President Trump is speaking at the World Economic Forum in Davos this morning. Meanwhile, the Senate is preparing to launch only the third impeachment trial of a president in history.
According to a recent Gallup poll, 51 percent of Americans would like the Senate to vote against conviction, while 46 percent want the Senate to convict the president and remove him from office. Unsurprisingly, 93 percent of Republicans are opposed to convicting the president, while 84 percent of Democrats are in favor of doing so.
These positions reflect the president’s overall popularity: 88 percent of Republicans approve of the job he is doing, while only 10 percent of Democrats agree.
A Rorschach test for our country
Hermann Rorschach developed the instrument that bears his name in 1921 after noting that schizophrenia patients often interpreted the things they saw in unusual ways.
The participant is shown a series of ten inkblot cards and asked to describe what they see. However, there are no objectively correct answers. What we see says more about us than about the inkblots we are interpreting.
Impeachment functions in much the same way in our culture today. It would be difficult to live in America without having an opinion about President Trump. A statistical analysis found that the media has given three times as much airtime to his presidency as to President Obama’s. Our culture seems to be consumed daily with who he is and what he does.
Predictably, those who support the president believe the evidence supports his acquittal. Those who oppose him believe the evidence supports his conviction.
We can discuss this issue as long as we wish, but few seem open to changing their minds about President Trump. However, the way Christians discuss this divisive issue can change how people see our Lord.
Just as the US Senate is following rules of engagement for the weeks to come, so should followers of Jesus. Let’s consider three biblical principles today.
One: Focus on eternity
There have been nineteen impeachment trials in US history—fifteen for federal judges, one for a senator, one for a Cabinet officer, and two for presidents. President Johnson’s 1868 trial took nearly two months; President Clinton’s 1999 trial lasted about one month.
However long this impeachment trial takes, remember that your relationships will endure when it is over. And every person you know will spend eternity either with God in heaven or separated from him in hell.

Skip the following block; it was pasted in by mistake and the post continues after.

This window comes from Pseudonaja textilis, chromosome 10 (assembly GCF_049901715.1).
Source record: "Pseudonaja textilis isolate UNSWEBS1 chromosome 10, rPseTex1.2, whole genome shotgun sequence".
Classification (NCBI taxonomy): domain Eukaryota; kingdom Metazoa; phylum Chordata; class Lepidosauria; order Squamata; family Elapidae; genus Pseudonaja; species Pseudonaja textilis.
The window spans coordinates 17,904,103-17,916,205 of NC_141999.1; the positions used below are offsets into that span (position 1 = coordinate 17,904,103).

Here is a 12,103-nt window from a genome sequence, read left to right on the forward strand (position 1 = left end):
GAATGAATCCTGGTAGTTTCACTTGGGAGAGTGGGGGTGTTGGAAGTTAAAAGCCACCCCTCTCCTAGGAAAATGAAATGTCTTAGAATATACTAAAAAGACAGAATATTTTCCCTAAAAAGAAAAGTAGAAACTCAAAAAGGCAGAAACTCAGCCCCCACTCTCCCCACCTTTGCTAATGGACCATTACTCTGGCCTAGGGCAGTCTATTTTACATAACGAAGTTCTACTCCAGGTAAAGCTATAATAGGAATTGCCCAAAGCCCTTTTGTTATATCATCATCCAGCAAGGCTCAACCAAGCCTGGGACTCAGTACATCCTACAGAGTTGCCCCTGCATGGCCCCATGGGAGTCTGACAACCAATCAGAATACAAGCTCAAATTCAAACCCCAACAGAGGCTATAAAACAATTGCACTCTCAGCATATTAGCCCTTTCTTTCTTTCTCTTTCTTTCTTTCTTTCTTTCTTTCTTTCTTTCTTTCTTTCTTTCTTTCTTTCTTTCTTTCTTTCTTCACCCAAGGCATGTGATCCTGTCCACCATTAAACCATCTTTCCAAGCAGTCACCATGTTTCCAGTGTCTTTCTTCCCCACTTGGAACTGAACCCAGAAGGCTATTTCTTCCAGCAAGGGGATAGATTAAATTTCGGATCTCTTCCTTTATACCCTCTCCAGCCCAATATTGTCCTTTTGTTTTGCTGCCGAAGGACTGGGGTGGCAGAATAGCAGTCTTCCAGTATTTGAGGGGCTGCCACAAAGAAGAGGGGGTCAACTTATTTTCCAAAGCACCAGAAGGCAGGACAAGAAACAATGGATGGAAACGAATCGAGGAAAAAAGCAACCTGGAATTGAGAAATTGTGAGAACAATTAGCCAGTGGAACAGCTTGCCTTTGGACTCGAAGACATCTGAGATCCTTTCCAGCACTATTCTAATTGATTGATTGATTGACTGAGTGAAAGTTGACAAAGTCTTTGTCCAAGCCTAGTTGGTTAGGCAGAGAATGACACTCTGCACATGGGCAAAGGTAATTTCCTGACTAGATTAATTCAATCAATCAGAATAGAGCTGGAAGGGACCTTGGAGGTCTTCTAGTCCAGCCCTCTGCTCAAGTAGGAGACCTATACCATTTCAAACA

As a result, we should filter everything we say about impeachment through this fact: we are “ambassadors for Christ, God making his appeal through us” (2 Corinthians 5:20). Helping people follow Jesus is our eternal calling and highest privilege.
Two: Speak the truth in love
Ninety-three percent of Americans say we have a civility problem. According to 63 percent of us, social media contributes directly to this problem. It is easy to be anonymous on social media, saying things about people we would never say to them.
By contrast, Jesus calls us to go directly to those with whom we disagree (Matthew 5:23–24; 18:15). Imagine a culture in which everyone chose “to speak evil of no one, to avoid quarreling, to be gentle, and to show perfect courtesy toward all people” (Titus 3:2).
What if others slander us or our beliefs? “Let all bitterness and wrath and anger and clamor and slander be put away from you, along with all malice. Be kind to one another, tenderhearted, forgiving one another, as God in Christ forgave you” (Ephesians 4:31–32).
We should hold our beliefs strongly and defend them courageously, but we should do so “with gentleness and respect” (1 Peter 3:15). “Speaking the truth in love” must be our mantra and mission (Ephesians 4:15).
Three: Build bridges with those with whom you disagree
The partisan divides in our country are wider and deeper than I have ever seen them. For example, the percentage of Democrats and Republicans who would be displeased if their child married someone of the opposite party has escalated tenfold since 1960.
At the same time, it is becoming easier than ever to curate the news feeds with which we agree, so that we hear and read only what we want to hear and read. The result is that we seldom engage positions or people with whom we disagree.
By contrast, Jesus befriended Samaritans (John 4) and Gentiles (Matthew 15:21–28). He called a tax collector by name and went to his house (Luke 19:5). And he called his followers to do the same (Acts 10:15, 34–35).
Who do you know with whom you disagree about impeachment? How will you build a relationship with this person for the sake of your continued witness and their eternal soul?
How to store up treasure in heaven
If Christians focus on eternity, speak the truth in love, and build bridges for the gospel, the Holy Spirit will use this chapter of American history to advance the kingdom of God.
Rick Warren was right: “The way you store up treasure in heaven is by investing in getting people there.”
How much treasure in heaven will you store up today?